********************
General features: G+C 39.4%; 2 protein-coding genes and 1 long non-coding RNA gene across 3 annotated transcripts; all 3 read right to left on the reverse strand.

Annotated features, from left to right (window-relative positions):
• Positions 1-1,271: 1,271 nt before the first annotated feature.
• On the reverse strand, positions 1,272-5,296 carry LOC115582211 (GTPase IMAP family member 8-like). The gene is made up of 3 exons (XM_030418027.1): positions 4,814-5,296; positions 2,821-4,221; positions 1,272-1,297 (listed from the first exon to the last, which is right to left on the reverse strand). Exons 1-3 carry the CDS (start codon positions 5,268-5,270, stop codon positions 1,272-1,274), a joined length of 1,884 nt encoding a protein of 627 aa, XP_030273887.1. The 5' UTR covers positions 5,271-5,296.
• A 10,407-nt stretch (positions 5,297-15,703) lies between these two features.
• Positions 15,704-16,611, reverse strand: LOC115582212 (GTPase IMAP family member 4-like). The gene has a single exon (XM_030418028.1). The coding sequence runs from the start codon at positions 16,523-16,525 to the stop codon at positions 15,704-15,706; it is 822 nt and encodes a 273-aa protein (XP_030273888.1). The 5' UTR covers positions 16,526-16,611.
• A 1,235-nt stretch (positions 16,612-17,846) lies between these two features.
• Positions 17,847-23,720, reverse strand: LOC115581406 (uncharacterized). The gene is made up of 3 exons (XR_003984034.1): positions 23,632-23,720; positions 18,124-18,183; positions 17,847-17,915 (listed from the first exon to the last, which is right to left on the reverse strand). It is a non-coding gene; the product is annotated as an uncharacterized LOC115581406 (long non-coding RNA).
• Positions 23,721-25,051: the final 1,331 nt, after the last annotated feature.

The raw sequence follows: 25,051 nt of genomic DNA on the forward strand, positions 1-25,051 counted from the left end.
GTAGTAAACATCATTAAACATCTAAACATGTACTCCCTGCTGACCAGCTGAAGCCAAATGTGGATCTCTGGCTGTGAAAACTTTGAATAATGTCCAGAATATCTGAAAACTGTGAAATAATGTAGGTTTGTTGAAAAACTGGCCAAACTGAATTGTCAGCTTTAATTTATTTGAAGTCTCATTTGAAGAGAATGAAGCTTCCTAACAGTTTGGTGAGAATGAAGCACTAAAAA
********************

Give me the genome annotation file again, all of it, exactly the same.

General features: G+C 39.4%; 2 protein-coding genes and 1 long non-coding RNA gene across 3 annotated transcripts; all 3 read right to left on the reverse strand.

Annotated features, from left to right (window-relative positions):
• Positions 1-1,271: 1,271 nt before the first annotated feature.
• On the reverse strand, positions 1,272-5,296 carry LOC115582211 (GTPase IMAP family member 8-like). The gene is made up of 3 exons (XM_030418027.1): positions 4,814-5,296; positions 2,821-4,221; positions 1,272-1,297 (listed from the first exon to the last, which is right to left on the reverse strand). Exons 1-3 carry the CDS (start codon positions 5,268-5,270, stop codon positions 1,272-1,274), a joined length of 1,884 nt encoding a protein of 627 aa, XP_030273887.1. The 5' UTR covers positions 5,271-5,296.
• A 10,407-nt stretch (positions 5,297-15,703) lies between these two features.
• Positions 15,704-16,611, reverse strand: LOC115582212 (GTPase IMAP family member 4-like). The gene has a single exon (XM_030418028.1). The coding sequence runs from the start codon at positions 16,523-16,525 to the stop codon at positions 15,704-15,706; it is 822 nt and encodes a 273-aa protein (XP_030273888.1). The 5' UTR covers positions 16,526-16,611.
• A 1,235-nt stretch (positions 16,612-17,846) lies between these two features.
• Positions 17,847-23,720, reverse strand: LOC115581406 (uncharacterized). The gene is made up of 3 exons (XR_003984034.1): positions 23,632-23,720; positions 18,124-18,183; positions 17,847-17,915 (listed from the first exon to the last, which is right to left on the reverse strand). It is a non-coding gene; the product is annotated as an uncharacterized LOC115581406 (long non-coding RNA).
• Positions 23,721-25,051: the final 1,331 nt, after the last annotated feature.

The raw sequence follows: 25,051 nt of genomic DNA on the forward strand, positions 1-25,051 counted from the left end.
GTAGTAAACATCATTAAACATCTAAACATGTACTCCCTGCTGACCAGCTGAAGCCAAATGTGGATCTCTGGCTGTGAAAACTTTGAATAATGTCCAGAATATCTGAAAACTGTGAAATAATGTAGGTTTGTTGAAAAACTGGCCAAACTGAATTGTCAGCTTTAATTTATTTGAAGTCTCATTTGAAGAGAATGAAGCTTCCTAACAGTTTGGTGAGAATGAAGCACTAAAAA